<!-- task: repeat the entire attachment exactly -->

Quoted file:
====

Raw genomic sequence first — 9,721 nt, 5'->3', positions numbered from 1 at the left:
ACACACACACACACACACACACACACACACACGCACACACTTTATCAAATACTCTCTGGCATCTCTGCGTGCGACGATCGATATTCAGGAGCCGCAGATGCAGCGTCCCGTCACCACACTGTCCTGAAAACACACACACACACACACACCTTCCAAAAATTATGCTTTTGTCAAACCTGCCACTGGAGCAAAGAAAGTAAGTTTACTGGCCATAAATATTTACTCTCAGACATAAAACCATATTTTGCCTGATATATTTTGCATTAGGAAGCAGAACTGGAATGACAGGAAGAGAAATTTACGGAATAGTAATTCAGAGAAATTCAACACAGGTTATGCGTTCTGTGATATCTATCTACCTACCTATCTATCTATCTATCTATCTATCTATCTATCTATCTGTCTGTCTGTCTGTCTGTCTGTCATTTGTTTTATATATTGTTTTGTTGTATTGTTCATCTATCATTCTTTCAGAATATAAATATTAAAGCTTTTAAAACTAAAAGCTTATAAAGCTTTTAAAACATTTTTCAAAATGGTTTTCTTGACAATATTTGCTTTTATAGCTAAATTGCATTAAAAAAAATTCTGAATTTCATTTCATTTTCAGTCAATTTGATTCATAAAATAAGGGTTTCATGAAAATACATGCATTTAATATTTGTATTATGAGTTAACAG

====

Raw genomic sequence first — 9,721 nt, 5'->3', positions numbered from 1 at the left:
ACACACACACACACACACACACACACACACACGCACACACTTTATCAAATACTCTCTGGCATCTCTGCGTGCGACGATCGATATTCAGGAGCCGCAGATGCAGCGTCCCGTCACCACACTGTCCTGAAAACACACACACACACACACACCTTCCAAAAATTATGCTTTTGTCAAACCTGCCACTGGAGCAAAGAAAGTAAGTTTACTGGCCATAAATATTTACTCTCAGACATAAAACCATATTTTGCCTGATATATTTTGCATTAGGAAGCAGAACTGGAATGACAGGAAGAGAAATTTACGGAATAGTAATTCAGAGAAATTCAACACAGGTTATGCGTTCTGTGATATCTATCTACCTACCTATCTATCTATCTATCTATCTATCTATCTATCTATCTGTCTGTCTGTCTGTCTGTCTGTCATTTGTTTTATATATTGTTTTGTTGTATTGTTCATCTATCATTCTTTCAGAATATAAATATTAAAGCTTTTAAAACTAAAAGCTTATAAAGCTTTTAAAACATTTTTCAAAATGGTTTTCTTGACAATATTTGCTTTTATAGCTAAATTGCATTAAAAAAAATTCTGAATTTCATTTCATTTTCAGTCAATTTGATTCATAAAATAAGGGTTTCATGAAAATACATGCATTTAATATTTGTATTATGAGTTAACAG